Saved in drafts

10 April 2020

Following his workshop, Louisa Doyle interviews playwright Sam Steiner on drafting

L: In your workshop on story structure this week, you talked about ‘tent poles’ as scenes or moments in plays that hold the whole thing up. For Table Tennis Play, how did those tent poles change from early drafts to the final show? 

S: Table Tennis went on a bit of a weird journey. We got the slot in Edinburgh and then we did a reading in March and – it didn’t work. I just sat there thinking: I don’t think this is right. So I just scrapped it and wrote a new play with the same title. 

L: Wow, that’s insane – but also reassuring to hear that stuff can go out the window that late?

S: I think it was something we had to go through, as painful as it was, to get loads of character and thematic stuff from it. There are a couple of things that remained, but the original play was about two brothers and the missing sister. There’s one moment that lasted the transition – the bit at the end when they play table tennis whilst this absolutely glorious live Bruce Springsteen song blares out. For no particular reason we were kind of addicted to that idea. 

L: How much of the parallel universe Table Tennis Play is still about trying to block the world out? 

S: Well I had this other idea – and I still might use it in another play because I quite like it – that an entire play could take place in real time but actually only over the course of one song. Plays like Lemons Lemons Lemons... condense time because it’s set over years in one hour. But what if we experience time like one scene straight through but reveal at the end that we’ve actually only watched three minutes in expanded time – so we thought that was cool and weird – a play about how we use music to escape the world. 

L: It must have been such a huge shift from following two brothers to following a couple on the rocks, Cath and Callum.

S: There are some things about the brothers that re-emerged in the final play. Something about the way they related to each other which is in Cath and Mia’s relationship. How they feel that they know each other really well but they also kind of are strangers with really different lives. But it felt instantly more interesting when we figured out these characters were male. I wanted to write two great parts for great actresses.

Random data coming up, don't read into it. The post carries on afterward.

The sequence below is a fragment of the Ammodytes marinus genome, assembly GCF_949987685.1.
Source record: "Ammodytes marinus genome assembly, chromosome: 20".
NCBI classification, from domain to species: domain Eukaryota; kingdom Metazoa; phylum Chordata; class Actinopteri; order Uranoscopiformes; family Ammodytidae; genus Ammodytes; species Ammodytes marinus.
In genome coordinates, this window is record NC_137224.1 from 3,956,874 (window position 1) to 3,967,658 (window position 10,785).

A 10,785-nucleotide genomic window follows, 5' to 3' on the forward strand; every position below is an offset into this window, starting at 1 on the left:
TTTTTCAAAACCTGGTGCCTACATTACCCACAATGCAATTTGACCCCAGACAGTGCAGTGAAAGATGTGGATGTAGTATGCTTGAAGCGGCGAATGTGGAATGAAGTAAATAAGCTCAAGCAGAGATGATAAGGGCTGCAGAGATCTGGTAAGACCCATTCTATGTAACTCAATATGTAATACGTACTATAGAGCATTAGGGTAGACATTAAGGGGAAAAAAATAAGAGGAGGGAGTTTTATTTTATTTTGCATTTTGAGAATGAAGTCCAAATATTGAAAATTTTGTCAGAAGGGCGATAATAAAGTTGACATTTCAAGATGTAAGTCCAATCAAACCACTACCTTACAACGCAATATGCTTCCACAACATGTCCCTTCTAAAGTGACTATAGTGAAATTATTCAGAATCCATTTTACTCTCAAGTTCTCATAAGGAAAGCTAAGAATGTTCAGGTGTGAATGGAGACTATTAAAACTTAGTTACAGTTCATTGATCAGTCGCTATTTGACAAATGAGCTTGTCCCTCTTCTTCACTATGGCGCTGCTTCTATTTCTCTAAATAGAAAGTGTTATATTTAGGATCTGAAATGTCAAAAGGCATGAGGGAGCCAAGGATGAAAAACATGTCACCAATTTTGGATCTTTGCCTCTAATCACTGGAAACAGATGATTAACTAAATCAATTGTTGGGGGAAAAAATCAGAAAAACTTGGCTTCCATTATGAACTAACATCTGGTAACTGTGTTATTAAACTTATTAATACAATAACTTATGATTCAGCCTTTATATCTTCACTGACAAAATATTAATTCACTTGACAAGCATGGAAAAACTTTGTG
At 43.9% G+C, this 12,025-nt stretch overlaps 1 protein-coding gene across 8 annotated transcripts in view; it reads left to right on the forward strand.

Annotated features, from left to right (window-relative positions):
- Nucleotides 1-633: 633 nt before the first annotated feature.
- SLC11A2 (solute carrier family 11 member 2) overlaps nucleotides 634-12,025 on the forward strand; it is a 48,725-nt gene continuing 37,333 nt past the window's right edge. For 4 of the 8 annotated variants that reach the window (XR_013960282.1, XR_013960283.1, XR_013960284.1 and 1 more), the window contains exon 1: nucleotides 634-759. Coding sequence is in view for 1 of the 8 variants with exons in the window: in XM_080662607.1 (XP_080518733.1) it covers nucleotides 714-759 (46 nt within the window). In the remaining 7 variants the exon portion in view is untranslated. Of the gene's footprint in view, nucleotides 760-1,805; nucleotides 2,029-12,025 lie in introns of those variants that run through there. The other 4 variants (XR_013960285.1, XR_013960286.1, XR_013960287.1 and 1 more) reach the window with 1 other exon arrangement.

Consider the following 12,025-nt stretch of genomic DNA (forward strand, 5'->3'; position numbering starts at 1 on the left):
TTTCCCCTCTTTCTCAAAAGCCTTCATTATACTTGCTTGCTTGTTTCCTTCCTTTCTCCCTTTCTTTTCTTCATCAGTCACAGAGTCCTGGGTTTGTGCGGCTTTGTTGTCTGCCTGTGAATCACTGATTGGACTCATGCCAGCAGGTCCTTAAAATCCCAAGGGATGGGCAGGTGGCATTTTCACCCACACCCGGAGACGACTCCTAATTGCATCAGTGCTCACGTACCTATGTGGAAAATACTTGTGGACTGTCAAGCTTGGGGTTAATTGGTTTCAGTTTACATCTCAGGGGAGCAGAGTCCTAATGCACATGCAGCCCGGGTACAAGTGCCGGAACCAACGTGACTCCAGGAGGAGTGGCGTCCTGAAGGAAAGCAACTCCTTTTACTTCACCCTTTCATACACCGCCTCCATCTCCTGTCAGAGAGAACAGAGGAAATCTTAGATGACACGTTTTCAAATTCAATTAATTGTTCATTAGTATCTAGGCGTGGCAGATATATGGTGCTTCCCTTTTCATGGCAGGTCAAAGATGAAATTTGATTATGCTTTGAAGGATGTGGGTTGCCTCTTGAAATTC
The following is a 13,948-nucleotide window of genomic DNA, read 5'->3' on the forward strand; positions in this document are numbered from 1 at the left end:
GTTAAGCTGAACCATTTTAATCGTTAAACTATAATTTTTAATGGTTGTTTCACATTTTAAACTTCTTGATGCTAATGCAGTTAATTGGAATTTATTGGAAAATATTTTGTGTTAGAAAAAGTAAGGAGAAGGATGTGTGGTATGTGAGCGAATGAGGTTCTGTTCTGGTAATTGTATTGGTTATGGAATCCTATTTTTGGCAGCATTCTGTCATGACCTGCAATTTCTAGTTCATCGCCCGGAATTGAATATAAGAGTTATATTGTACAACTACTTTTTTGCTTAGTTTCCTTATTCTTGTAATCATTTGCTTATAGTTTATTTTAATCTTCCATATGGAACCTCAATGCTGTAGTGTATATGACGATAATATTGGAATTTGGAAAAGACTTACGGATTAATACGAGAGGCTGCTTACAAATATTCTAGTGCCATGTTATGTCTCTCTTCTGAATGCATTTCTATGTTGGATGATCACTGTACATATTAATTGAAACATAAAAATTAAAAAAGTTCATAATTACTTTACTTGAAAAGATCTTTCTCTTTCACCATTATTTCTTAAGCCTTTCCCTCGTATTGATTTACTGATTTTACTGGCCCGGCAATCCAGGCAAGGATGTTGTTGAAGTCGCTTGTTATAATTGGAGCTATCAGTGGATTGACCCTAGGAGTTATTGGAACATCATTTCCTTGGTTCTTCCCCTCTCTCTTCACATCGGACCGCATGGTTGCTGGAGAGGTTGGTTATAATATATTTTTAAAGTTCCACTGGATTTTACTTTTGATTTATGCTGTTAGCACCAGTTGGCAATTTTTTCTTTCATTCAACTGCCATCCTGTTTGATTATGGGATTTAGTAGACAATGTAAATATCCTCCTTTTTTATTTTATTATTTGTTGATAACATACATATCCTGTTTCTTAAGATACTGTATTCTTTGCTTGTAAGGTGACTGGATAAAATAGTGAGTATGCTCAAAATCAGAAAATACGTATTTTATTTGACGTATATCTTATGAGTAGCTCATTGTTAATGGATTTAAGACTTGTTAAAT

L: And what about for You Stupid Darkness, was it always kind of set in a mid-apocalyptic world?

S: Yes. I think that was just a way of – it was a way of literalizing how I think it felt emotionally to be in that time. I felt for a while like we were losing our grip on the world and nothing could go right – existential not personal. As in the world isn’t the one I want it to be and I can’t see it getting there. Although that idea already feels dated,  these things feel so small fry compared to what we’re going through now. But rather than writing a play about Brexit or climate change, I'm interested in the emotional experience of despair. How we tackle that feeling. Is there any point being optimistic in a world that constantly gives you reasons not to be. 

L: And setting it in a call-centre like Samaritans, was that a choice from the beginning?

S: It was quite early on. My mum worked for Childline and I had friends who worked for Samaritans. So a lot was about hearing her experiences and the interesting, weird atmospheres working there. The proximity of real genuine crises in that room when people are having really horrible times and yet also talking about biscuits. The juxtaposition between the profound and the mundane which is funny and weirdly moving. 

L: What were some of your ideas for the play that stuck from the beginning? 

S: Okay – big one, Frances lighting the candles close to the end so the call centre can still run, when the lights don’t work anymore and the floor was flooded. In the script it happens whilst Suzanne by Leonard Cohen plays and that moment was in my head from the start. In You Stupid Darkness the play is so much about the courage of carrying on – to get up and make a cup of tea and how noble that was. Lighting candles is a huge, gargantuan task and it summed up the themes of the play. Also the moment John plays ‘Ode to Joy’ on the trombone – his husband's been making him learn it and he hates it and he’s this big pessimist-realist character and Frances makes him play it in the office. The idea is that it starts off funny but then it becomes kind of hopeless and desolate.

L: That’s so interesting that all these ideas you start with aren’t text heavy. They’re kind of games or gestures. 

S: Absolutely. I think I’ve become less interested in things that are driven by pact dialogue and more in sharing a room with someone and what that feels like. The job as a dramatist it to try to make those moments sing and endow them with meaning. The dramatic moments in our lives aren’t usually the ones when we’re shouting at each other but the ones where communication is in some way different. I don't think they are ones of high drama in the traditional sense, in my experience anyway.

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Photograph: Giulia Delprato, Beth Holmes performs in Lemons Lemons Lemons Lemons Lemons at the National Student Drama Festival, 2015